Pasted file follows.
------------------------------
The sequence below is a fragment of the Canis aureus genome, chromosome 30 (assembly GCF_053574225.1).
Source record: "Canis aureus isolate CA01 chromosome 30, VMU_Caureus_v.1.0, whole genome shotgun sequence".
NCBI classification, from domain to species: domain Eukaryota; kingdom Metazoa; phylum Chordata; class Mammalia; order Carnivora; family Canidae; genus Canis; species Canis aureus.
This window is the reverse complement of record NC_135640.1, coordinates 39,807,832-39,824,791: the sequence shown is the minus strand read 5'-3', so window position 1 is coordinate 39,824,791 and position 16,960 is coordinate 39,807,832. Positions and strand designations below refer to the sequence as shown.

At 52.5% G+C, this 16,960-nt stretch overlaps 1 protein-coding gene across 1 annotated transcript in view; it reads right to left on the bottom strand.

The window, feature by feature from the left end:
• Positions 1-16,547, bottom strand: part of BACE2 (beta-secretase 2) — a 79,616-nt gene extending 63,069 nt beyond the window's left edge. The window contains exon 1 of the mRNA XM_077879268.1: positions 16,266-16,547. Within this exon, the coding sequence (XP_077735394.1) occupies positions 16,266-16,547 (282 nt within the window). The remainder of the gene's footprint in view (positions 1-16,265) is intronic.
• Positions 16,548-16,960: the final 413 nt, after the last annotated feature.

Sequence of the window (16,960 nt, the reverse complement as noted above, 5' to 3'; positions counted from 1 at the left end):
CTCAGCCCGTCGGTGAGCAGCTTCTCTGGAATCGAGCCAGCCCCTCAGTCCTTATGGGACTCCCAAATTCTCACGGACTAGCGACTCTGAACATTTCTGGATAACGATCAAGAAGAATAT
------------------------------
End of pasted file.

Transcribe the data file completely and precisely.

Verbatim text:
The sequence below is a fragment of the Canis aureus genome, chromosome 30 (assembly GCF_053574225.1).
Source record: "Canis aureus isolate CA01 chromosome 30, VMU_Caureus_v.1.0, whole genome shotgun sequence".
NCBI classification, from domain to species: domain Eukaryota; kingdom Metazoa; phylum Chordata; class Mammalia; order Carnivora; family Canidae; genus Canis; species Canis aureus.
This window is the reverse complement of record NC_135640.1, coordinates 39,807,832-39,824,791: the sequence shown is the minus strand read 5'-3', so window position 1 is coordinate 39,824,791 and position 16,960 is coordinate 39,807,832. Positions and strand designations below refer to the sequence as shown.

At 52.5% G+C, this 16,960-nt stretch overlaps 1 protein-coding gene across 1 annotated transcript in view; it reads right to left on the bottom strand.

The window, feature by feature from the left end:
• Positions 1-16,547, bottom strand: part of BACE2 (beta-secretase 2) — a 79,616-nt gene extending 63,069 nt beyond the window's left edge. The window contains exon 1 of the mRNA XM_077879268.1: positions 16,266-16,547. Within this exon, the coding sequence (XP_077735394.1) occupies positions 16,266-16,547 (282 nt within the window). The remainder of the gene's footprint in view (positions 1-16,265) is intronic.
• Positions 16,548-16,960: the final 413 nt, after the last annotated feature.

Sequence of the window (16,960 nt, the reverse complement as noted above, 5' to 3'; positions counted from 1 at the left end):
CTCAGCCCGTCGGTGAGCAGCTTCTCTGGAATCGAGCCAGCCCCTCAGTCCTTATGGGACTCCCAAATTCTCACGGACTAGCGACTCTGAACATTTCTGGATAACGATCAAGAAGAATAT